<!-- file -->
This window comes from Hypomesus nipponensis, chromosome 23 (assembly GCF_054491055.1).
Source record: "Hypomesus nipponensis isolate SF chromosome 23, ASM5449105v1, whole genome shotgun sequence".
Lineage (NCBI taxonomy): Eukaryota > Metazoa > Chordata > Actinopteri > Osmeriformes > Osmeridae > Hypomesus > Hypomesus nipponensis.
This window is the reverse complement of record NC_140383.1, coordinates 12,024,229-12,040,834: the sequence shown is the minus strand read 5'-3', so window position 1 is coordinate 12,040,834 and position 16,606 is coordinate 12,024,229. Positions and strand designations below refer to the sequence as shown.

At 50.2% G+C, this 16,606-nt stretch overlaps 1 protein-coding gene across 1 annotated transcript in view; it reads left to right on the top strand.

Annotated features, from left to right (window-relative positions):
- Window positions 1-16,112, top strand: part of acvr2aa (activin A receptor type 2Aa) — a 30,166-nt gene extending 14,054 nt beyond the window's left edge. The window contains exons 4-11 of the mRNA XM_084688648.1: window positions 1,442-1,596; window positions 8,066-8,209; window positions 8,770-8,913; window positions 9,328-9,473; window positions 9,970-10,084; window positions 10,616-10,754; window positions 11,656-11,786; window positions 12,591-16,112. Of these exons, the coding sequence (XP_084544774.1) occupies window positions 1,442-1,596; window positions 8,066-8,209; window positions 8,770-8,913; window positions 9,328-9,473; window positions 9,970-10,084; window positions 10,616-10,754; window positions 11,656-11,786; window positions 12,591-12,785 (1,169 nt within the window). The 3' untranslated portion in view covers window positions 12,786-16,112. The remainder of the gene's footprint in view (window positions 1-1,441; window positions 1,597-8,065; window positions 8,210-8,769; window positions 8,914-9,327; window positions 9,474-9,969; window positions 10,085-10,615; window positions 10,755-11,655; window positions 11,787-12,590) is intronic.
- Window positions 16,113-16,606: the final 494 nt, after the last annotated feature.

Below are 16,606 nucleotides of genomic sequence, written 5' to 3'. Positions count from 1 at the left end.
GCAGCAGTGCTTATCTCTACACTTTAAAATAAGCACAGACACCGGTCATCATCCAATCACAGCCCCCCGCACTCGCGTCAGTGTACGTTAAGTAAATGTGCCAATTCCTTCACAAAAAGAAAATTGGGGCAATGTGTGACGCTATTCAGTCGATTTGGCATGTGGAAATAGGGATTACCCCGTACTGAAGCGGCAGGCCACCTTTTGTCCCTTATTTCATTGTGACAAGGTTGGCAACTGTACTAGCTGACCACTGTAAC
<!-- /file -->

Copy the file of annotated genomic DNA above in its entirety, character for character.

This window comes from Hypomesus nipponensis, chromosome 23 (assembly GCF_054491055.1).
Source record: "Hypomesus nipponensis isolate SF chromosome 23, ASM5449105v1, whole genome shotgun sequence".
Lineage (NCBI taxonomy): Eukaryota > Metazoa > Chordata > Actinopteri > Osmeriformes > Osmeridae > Hypomesus > Hypomesus nipponensis.
This window is the reverse complement of record NC_140383.1, coordinates 12,024,229-12,040,834: the sequence shown is the minus strand read 5'-3', so window position 1 is coordinate 12,040,834 and position 16,606 is coordinate 12,024,229. Positions and strand designations below refer to the sequence as shown.

At 50.2% G+C, this 16,606-nt stretch overlaps 1 protein-coding gene across 1 annotated transcript in view; it reads left to right on the top strand.

Annotated features, from left to right (window-relative positions):
- Window positions 1-16,112, top strand: part of acvr2aa (activin A receptor type 2Aa) — a 30,166-nt gene extending 14,054 nt beyond the window's left edge. The window contains exons 4-11 of the mRNA XM_084688648.1: window positions 1,442-1,596; window positions 8,066-8,209; window positions 8,770-8,913; window positions 9,328-9,473; window positions 9,970-10,084; window positions 10,616-10,754; window positions 11,656-11,786; window positions 12,591-16,112. Of these exons, the coding sequence (XP_084544774.1) occupies window positions 1,442-1,596; window positions 8,066-8,209; window positions 8,770-8,913; window positions 9,328-9,473; window positions 9,970-10,084; window positions 10,616-10,754; window positions 11,656-11,786; window positions 12,591-12,785 (1,169 nt within the window). The 3' untranslated portion in view covers window positions 12,786-16,112. The remainder of the gene's footprint in view (window positions 1-1,441; window positions 1,597-8,065; window positions 8,210-8,769; window positions 8,914-9,327; window positions 9,474-9,969; window positions 10,085-10,615; window positions 10,755-11,655; window positions 11,787-12,590) is intronic.
- Window positions 16,113-16,606: the final 494 nt, after the last annotated feature.

Below are 16,606 nucleotides of genomic sequence, written 5' to 3'. Positions count from 1 at the left end.
GCAGCAGTGCTTATCTCTACACTTTAAAATAAGCACAGACACCGGTCATCATCCAATCACAGCCCCCCGCACTCGCGTCAGTGTACGTTAAGTAAATGTGCCAATTCCTTCACAAAAAGAAAATTGGGGCAATGTGTGACGCTATTCAGTCGATTTGGCATGTGGAAATAGGGATTACCCCGTACTGAAGCGGCAGGCCACCTTTTGTCCCTTATTTCATTGTGACAAGGTTGGCAACTGTACTAGCTGACCACTGTAAC